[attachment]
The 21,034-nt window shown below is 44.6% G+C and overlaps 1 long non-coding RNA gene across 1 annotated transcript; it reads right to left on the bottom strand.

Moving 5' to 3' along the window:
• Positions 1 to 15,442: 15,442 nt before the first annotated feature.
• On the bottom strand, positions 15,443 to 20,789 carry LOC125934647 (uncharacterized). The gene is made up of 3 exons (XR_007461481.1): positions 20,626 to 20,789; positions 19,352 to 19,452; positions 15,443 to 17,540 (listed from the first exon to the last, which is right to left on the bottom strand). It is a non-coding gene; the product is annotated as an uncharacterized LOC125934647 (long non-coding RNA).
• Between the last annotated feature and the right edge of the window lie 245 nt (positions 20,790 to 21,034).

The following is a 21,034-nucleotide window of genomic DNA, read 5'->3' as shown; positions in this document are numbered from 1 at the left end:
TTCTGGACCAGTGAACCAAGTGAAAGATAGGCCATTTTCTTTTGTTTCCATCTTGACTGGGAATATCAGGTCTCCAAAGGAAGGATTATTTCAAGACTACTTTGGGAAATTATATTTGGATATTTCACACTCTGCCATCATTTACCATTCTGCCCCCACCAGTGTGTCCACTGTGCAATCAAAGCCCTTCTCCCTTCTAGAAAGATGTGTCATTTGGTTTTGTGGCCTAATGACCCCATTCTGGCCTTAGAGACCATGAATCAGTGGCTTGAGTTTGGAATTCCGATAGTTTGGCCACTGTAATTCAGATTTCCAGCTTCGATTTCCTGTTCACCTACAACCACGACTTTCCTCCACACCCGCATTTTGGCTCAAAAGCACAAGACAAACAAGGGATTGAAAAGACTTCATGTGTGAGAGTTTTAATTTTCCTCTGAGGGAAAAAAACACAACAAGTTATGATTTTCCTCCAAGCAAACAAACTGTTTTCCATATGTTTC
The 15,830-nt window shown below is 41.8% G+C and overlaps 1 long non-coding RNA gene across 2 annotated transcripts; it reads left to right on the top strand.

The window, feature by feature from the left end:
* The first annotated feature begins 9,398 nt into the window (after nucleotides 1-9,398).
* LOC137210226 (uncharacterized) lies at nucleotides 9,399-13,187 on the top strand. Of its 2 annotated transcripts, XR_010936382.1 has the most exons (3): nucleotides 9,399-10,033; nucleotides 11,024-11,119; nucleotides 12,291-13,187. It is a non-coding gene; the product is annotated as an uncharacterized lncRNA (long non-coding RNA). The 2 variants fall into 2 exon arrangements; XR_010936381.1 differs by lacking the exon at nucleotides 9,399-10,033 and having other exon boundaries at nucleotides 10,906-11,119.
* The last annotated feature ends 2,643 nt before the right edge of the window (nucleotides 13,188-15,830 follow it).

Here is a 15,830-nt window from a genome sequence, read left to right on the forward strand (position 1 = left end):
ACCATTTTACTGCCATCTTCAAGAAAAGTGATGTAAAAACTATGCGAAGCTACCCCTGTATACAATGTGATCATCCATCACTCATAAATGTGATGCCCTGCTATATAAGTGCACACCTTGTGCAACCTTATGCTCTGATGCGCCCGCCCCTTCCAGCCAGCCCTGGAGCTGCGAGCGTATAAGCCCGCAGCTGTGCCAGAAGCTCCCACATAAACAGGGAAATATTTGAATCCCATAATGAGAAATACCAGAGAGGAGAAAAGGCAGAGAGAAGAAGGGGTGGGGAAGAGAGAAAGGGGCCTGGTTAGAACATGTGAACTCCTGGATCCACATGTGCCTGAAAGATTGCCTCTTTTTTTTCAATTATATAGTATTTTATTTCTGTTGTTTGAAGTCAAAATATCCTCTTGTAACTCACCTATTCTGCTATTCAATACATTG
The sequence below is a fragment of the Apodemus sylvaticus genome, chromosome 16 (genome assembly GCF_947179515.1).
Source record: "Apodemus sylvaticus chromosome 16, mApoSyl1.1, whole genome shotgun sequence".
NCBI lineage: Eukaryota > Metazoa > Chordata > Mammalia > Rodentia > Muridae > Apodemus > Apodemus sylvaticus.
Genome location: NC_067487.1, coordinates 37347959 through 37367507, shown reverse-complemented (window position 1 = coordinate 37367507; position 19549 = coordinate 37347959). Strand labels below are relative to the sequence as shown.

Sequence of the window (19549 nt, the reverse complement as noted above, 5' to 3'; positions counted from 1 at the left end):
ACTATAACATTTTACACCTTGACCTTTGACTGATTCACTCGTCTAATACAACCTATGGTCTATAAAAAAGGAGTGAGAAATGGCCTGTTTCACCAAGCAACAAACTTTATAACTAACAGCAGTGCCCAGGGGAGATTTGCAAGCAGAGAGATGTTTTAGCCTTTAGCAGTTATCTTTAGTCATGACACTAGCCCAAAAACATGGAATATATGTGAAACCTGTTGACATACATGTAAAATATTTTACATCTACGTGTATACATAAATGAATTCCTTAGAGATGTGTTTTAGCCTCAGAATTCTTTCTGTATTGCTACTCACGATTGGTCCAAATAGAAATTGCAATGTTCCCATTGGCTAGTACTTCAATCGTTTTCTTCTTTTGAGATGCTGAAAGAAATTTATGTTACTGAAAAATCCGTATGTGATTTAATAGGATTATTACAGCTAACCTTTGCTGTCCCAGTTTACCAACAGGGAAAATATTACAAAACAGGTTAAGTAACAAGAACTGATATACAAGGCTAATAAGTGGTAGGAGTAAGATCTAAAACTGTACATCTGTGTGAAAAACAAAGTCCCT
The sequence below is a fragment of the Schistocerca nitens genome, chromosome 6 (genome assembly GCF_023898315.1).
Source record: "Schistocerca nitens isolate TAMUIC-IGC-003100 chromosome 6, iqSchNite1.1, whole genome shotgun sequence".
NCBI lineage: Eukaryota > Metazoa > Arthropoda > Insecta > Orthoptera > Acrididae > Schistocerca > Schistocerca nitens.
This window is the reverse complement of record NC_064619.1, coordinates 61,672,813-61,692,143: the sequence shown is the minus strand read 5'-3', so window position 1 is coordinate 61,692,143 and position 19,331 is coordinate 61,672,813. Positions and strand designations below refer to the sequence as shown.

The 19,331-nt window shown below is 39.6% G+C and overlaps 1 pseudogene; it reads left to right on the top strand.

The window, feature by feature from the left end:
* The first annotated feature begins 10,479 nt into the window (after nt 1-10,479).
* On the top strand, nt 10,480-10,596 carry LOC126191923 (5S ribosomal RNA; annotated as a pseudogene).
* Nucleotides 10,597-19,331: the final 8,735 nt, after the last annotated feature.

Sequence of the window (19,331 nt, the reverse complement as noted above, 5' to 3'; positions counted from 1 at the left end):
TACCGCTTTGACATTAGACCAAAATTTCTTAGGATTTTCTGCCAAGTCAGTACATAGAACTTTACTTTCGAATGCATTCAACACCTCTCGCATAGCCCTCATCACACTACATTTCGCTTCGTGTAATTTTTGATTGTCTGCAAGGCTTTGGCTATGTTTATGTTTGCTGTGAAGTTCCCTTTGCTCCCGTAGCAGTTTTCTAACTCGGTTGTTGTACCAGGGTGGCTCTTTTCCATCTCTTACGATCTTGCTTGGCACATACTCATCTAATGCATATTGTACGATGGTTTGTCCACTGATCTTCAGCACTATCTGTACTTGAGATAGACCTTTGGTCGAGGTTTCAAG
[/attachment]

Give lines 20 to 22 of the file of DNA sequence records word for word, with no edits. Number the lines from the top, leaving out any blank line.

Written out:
ACTATAACATTTTACACCTTGACCTTTGACTGATTCACTCGTCTAATACAACCTATGGTCTATAAAAAAGGAGTGAGAAATGGCCTGTTTCACCAAGCAACAAACTTTATAACTAACAGCAGTGCCCAGGGGAGATTTGCAAGCAGAGAGATGTTTTAGCCTTTAGCAGTTATCTTTAGTCATGACACTAGCCCAAAAACATGGAATATATGTGAAACCTGTTGACATACATGTAAAATATTTTACATCTACGTGTATACATAAATGAATTCCTTAGAGATGTGTTTTAGCCTCAGAATTCTTTCTGTATTGCTACTCACGATTGGTCCAAATAGAAATTGCAATGTTCCCATTGGCTAGTACTTCAATCGTTTTCTTCTTTTGAGATGCTGAAAGAAATTTATGTTACTGAAAAATCCGTATGTGATTTAATAGGATTATTACAGCTAACCTTTGCTGTCCCAGTTTACCAACAGGGAAAATATTACAAAACAGGTTAAGTAACAAGAACTGATATACAAGGCTAATAAGTGGTAGGAGTAAGATCTAAAACTGTACATCTGTGTGAAAAACAAAGTCCCT
The sequence below is a fragment of the Schistocerca nitens genome, chromosome 6 (genome assembly GCF_023898315.1).
Source record: "Schistocerca nitens isolate TAMUIC-IGC-003100 chromosome 6, iqSchNite1.1, whole genome shotgun sequence".